One final word about tritones. They allow you to substitute chords. Remember how G7 takes you to C? Now inside G7, extract the tritone B-F and invert it. You get the other tritone F-B. Now ask yourself, is there a dominant 7th chord for which F-B is the tritone. Yes, indeed! Try C#7: its 3rd is F and its flatted 7th is B. Bingo. So now you can use C#7 instead of G7 to lead into C. I bet rhythm people came up with this. Because the benefit of "from C#7 to C" over "from G7 to C" is that it leads you to C chromatically. In fact tritones allow you to run all around the cycle of 5th chromatically. The (late) great guitarist Danny Gatton used to say this should be the first thing any guitar player should learn. It is indeed such an important idea in jazz I invite you to reread this paragraph until you understand it (or fall asleep on your keyboard, whichever comes first).

Now back to Monk. I lied when I wrote that he repeats the same melody in measure 5. Well, not quite. If he did, he would play E-G-B-D-C. But instead he plays E-G-B-D-C#. The sharp adds a major tone to the sound. Note that C# is not in our key (E,F#,G,A,B,C,D), so there's an implied modulation (ie, key change) - in this case to A. This is one of the many technical strokes of genius in Round Midnight, so it's worth exploring it in some detail. The C# is there to call our attention to the fact that we're about to change keys. So our ear is now prepared. Monk gives us one of the most gorgeous modulations you'll ever hear. This is the chord sequence:

Em-Em6-Cm7-F7-Bm7-E7-Am at (0:40-0:44)

Monk arpeggioes his way through it a la John Lewis: 4 seconds of musical perfection.

Let's analyze this extraordinarily beautiful progression by proceeding backwards. But first a few words about Em-Em6. The 6th of Em is C#, which hints at the A chord to come. It's very common to play the 6th over a minor root chord in jazz-flavored blues. Chicago blues is almost never played over minor keys (Otis Rush being an exception), but in jazz, minor blues are very common, and there you'll hear tons of sixths. It is said that John Lennon (definitely not a blues guy) "discovered" the 6th around the time of the White Album and couldn't let go of it. If true, it's quite hilarious.

OK, let's take Monk's progression in reverse. The E7-Am transition is what we explained earlier: to get to A (or Am), play its dominant 7th (ie, E7). This is a modulation (or what classical music theorists would call "tonicization" on NPR but who in the world can pronounce that word?). Em was the place to rest and Am was just its nice minor 4th. Monk wants to change that by promoting the A to tonal center status. It's the way he goes about it that's so cool. Classic rock would go from Em to E7 without a fuss. But Monk operates in a different world. You see, Monk is modern in ways rock is not. People often fail to appreciate that if you remove the blues from rock & roll you're left with pre-20th century music. Mozart would find not a single new idea in the Beatles's music, but he would have to be very intrigued by the novelty of Monk (and for that matter of Robert Johnson). Beatles tunes are Schubert lieder with drums and simplified harmonies. But Monk made a serious effort to integrate European modernism with the blues. (Fusion tried to do that, too, but in my view failed miserably.)

Monk has a specific goal in mind in bars 7-8 (0:40-0:44). He wants to leave Em to land in Am in bar 9. As a bebopper, he wants you to think of Em as the left side of a Persian rug and Am as the right side. Now in between you've got to build a Persion rug, an extremely elegant, beautiful, intricate, clever threading of colors. Now you could connect the left and right side with a random mess of colored threads and call it a Persian rug. But it would be crap. Or you can do it in neat, simple ways, like Scandinavian furniture. You would end up with the Beatles or Pink Floyd. Well crafted but harmonically banal. Bebop is after Persian rugs, not IKEA doormats.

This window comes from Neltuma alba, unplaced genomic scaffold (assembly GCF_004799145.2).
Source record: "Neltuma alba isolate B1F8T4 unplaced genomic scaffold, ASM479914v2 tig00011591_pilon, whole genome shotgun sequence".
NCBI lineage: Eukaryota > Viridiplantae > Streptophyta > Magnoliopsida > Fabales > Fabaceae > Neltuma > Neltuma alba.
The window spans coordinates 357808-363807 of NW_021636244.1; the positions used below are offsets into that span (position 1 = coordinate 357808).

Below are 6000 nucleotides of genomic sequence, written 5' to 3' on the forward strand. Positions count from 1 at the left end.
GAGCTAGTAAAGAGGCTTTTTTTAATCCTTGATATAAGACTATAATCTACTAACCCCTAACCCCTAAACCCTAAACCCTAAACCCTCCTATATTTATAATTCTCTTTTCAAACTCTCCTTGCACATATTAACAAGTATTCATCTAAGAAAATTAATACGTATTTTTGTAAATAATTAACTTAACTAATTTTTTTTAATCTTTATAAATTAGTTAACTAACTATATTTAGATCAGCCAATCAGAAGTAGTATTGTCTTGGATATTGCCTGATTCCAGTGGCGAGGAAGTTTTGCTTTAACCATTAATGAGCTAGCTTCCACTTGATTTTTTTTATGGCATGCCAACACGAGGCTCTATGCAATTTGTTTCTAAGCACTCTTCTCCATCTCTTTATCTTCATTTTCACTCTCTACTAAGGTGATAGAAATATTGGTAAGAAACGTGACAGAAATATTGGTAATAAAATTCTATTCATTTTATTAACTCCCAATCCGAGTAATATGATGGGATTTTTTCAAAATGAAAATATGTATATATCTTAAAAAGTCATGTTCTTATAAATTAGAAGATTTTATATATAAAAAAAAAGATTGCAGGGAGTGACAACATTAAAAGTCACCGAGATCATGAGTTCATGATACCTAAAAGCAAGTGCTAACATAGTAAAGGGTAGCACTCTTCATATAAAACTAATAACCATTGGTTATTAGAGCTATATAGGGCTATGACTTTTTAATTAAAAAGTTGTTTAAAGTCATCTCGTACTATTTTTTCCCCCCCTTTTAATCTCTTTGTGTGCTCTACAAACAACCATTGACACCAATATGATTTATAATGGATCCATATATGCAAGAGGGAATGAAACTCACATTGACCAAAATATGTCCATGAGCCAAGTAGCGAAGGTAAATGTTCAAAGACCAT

Let's continue backwards: Cm7-F7-Bm7-E7-Am. Why Bm7? Because B precedes E in the cycle of 5ths. It is the second degree of the scale (A is 1, B is 2). So Bm7-E7-A gives us the progression II,V,I, which is the most famous cadence in Western music. The II is minor (hence often denoted ii). Why? In the key of A, the scale is A,B,C#,D,E,F#,G#,A. Chords are formed by stacking thirds on top of the root. If you start from B and pick up the 3rd you get B-D. But there are only 3 semitones between B and D, so that third is minor (major thirds have 4 of them). If you play the A scale over a Bm chord you get the famous Dorian mode, an ancient musical concept popularized in crowd-pleasing tracks like "Eleanor Rigby" and "So What." (But no need to digress into modal music now.)

So we've figured Bm7-E7-Am. What about Cm7-F7-Bm7-E7-Am? Ah, that's where true genius kicks in. The wrong answer is to say: Hey, Cm7-F7 is the same as Bm7-E7 only one half-step up, so same parallel idea. Done. I am not saying this parallelism should be discounted. It is part of the overall effect. But I am quite certain Monk had a more sophisticated motivation. After all, there are lots of parallel approaches. Why this one?

Look at Bm7 and ask yourself what's its 5th? (ie, next clockwise on the cycle). Look up the cycle and you'll see it's Gb. Same as F# (well, at least on a piano). So why not play F#7 to lead to B7. From there we could go to minor Bm7 and then on to E7-Am, and call it a day. What I am saying is that, instead of Em-Em6-Cm7-F7-Bm7-E7-Am, we could play Em-Em6-F#7-B7-Bm7-E7-Am.

It's OK but it doesn't sound nearly as nice. So let's go all bebop on that one and use chord substitution. Jump inside the B7 chord and extract its tritone, ie, the 3rd and the flatted 7th (Eb-A). Now reverse the order, A-Eb, and find the dominant 7th with that tritone. That's F7. So we can use F7 to lead to Bm7. Now, go one more clockwise step around the cycle from F and get C. We need it minor because you remember the business about minor 2nd, Dorian, etc. So here we have it in its full glory: